Step 2: Gorilla Glue

I used 3 full bottles of Gorilla Glue for this project and half a role of duct tape.   Worth every penny.   Although it is a little expensive, I am 100% confident that it will stand up to all the abuse I can throw at it.   I had 200lbs of weights on top of the bar when it was being glued and it was solid as a rock.   U can't use too much in this application since the it just continues to make the materials more and more solid.   

I ended up spending about $100 dollars total on this.   Give or take a few.   I was fortunate enough to have a lot of supplies laying around the warehouse.   If I didn't, this whole project might have come out to about $150.  

Step 3: Supplies and Tools

I work in a warehouse with a handful of delivery trucks.   So over the corse of a couple months I collected a large stack of clean pallet sheets.   Pallet sheets are used to keep pallets from falling over.   They are usually 48 x 40 (or close to it).   Figured I would recycle them at some point and then the Ipad competition came along.   Along with some other material it should be easy to find.   When you think you have enough cardboard; double it, and then multiply it by pie.   When working with cardboard you could always use more.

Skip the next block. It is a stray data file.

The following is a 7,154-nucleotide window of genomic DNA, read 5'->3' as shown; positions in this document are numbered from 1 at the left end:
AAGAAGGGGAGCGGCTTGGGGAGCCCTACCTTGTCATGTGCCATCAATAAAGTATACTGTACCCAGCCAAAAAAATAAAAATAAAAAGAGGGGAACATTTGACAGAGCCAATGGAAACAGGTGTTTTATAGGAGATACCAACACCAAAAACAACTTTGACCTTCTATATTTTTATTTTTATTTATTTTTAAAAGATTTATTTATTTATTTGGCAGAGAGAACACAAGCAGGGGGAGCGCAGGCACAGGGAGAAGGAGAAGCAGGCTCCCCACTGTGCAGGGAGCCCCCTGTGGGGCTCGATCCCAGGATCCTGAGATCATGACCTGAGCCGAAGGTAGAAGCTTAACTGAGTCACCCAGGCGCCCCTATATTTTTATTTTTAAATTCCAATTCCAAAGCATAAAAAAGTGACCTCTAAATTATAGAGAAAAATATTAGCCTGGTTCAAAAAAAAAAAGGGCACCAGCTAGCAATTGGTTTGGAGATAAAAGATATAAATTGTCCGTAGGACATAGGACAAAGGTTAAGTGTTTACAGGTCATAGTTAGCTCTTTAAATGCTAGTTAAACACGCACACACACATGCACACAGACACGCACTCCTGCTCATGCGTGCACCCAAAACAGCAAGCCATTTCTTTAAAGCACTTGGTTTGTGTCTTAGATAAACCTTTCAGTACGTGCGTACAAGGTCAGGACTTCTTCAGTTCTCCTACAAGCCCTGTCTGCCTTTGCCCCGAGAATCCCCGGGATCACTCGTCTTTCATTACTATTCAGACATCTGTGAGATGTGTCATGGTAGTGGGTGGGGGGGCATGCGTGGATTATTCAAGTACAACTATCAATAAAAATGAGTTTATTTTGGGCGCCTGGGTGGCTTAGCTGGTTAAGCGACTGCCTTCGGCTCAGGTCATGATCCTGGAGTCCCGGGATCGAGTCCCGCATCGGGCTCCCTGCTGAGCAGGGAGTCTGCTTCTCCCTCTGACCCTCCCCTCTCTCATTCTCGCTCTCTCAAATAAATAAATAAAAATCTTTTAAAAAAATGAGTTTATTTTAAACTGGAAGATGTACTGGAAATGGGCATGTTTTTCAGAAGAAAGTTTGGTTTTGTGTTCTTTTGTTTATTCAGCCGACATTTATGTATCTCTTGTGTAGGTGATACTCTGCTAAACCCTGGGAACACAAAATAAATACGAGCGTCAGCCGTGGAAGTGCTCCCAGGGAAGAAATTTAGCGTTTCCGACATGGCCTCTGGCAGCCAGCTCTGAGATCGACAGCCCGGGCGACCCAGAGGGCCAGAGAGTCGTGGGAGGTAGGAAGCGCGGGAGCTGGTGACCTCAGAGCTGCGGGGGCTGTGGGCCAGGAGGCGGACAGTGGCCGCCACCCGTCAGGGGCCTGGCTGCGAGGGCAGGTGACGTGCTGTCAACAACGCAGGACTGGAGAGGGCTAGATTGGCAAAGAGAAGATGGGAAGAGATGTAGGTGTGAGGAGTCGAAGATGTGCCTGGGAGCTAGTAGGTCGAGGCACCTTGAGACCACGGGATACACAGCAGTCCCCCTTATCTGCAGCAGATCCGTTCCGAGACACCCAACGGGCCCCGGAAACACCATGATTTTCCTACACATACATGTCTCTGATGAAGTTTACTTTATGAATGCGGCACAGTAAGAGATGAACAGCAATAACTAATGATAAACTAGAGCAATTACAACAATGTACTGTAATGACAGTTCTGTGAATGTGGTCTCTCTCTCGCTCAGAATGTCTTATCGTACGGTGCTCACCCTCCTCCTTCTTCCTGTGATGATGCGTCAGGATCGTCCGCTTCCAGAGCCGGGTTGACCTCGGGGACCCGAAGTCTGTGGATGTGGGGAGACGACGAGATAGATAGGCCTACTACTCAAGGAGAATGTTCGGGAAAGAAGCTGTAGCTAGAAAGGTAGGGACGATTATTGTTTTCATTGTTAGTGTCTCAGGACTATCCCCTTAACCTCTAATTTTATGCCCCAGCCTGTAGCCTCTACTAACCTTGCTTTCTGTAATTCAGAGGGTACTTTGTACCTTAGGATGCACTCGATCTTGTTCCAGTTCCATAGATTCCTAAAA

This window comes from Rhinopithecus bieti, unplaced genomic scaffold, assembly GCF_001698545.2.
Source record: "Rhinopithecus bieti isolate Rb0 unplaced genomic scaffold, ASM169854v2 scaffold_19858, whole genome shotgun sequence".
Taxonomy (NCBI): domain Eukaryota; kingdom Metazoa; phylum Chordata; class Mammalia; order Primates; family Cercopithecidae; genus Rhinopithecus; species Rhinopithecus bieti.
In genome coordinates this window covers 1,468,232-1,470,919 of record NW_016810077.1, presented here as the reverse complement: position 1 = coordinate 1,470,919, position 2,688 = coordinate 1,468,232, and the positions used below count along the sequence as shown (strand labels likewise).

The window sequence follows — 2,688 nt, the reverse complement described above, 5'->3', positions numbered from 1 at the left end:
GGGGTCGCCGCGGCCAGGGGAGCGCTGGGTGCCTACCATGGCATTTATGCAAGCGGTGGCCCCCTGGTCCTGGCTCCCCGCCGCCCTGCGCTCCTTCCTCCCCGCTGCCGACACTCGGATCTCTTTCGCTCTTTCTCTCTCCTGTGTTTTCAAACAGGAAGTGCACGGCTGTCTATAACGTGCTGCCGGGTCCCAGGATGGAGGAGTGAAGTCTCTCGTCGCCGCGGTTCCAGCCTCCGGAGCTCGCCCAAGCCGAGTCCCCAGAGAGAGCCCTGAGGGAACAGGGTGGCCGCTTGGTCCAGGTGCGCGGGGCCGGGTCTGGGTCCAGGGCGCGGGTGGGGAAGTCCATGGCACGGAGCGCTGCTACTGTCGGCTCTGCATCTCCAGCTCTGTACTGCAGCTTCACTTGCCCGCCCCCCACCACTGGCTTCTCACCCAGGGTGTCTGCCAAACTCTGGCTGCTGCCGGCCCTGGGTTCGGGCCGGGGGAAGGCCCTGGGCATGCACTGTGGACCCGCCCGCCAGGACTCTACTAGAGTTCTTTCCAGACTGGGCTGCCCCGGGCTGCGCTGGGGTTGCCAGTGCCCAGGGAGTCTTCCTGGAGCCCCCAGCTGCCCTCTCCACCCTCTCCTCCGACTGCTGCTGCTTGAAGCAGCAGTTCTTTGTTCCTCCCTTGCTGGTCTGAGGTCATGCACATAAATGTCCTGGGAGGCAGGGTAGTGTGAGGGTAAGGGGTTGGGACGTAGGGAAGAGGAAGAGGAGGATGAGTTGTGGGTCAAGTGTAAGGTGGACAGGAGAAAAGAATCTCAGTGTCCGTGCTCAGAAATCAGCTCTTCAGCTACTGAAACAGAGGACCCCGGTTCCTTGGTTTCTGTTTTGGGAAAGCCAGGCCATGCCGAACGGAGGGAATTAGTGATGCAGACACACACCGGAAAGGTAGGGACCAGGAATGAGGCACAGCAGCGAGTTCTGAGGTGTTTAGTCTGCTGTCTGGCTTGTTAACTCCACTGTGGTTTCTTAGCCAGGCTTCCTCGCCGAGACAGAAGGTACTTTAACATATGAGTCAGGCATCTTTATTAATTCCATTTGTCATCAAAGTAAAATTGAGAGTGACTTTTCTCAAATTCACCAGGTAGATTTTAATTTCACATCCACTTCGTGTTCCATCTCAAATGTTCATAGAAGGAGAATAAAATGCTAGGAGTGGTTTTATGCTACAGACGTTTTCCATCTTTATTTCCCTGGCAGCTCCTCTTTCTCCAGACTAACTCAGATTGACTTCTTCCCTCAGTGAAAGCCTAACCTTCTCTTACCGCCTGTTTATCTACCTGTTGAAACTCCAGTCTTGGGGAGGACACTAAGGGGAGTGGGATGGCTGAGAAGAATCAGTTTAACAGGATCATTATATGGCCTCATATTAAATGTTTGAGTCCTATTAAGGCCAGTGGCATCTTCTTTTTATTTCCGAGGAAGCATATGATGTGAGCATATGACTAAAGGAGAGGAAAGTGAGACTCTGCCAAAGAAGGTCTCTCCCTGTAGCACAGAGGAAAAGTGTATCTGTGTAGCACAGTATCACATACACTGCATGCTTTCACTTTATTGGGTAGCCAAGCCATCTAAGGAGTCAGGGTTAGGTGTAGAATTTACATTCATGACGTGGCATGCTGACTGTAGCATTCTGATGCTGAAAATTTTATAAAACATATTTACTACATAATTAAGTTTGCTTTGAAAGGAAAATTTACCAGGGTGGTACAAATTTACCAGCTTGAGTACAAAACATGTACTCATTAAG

Equipment / Tools

Box cutter - PLENTY of new blades
T-Square - the t-square is your friend! 
Pencil / marker
Weights - or some way of putting lots of pressure down during glueing
Gorilla Glue - I used 3 full big bottles and a smidgen ( and yes smidgen is a word) of a smaller bottle.  
Hot Glue Gun and glue
Calculator - for working out distances from scaled up drawing
Graph paper - used to draw out 1st generation design.... then the 2nd and the 3rd and so on and so on 
Drill and various bits - for getting the table section ready
Circular Saw - or some sort of saw for cutting the two pieces of wood I used.
Wood Stain - buy a new can.  I didn't and it took a LONG time for the wood to dry and it discolored.   
Sponge - The bottle reads that you should lightly dampen one side of glueing surface. 
T - Square - THE most important tool used throughout this process.  Accurate, easy to use and saves time.  On here twice for a reason.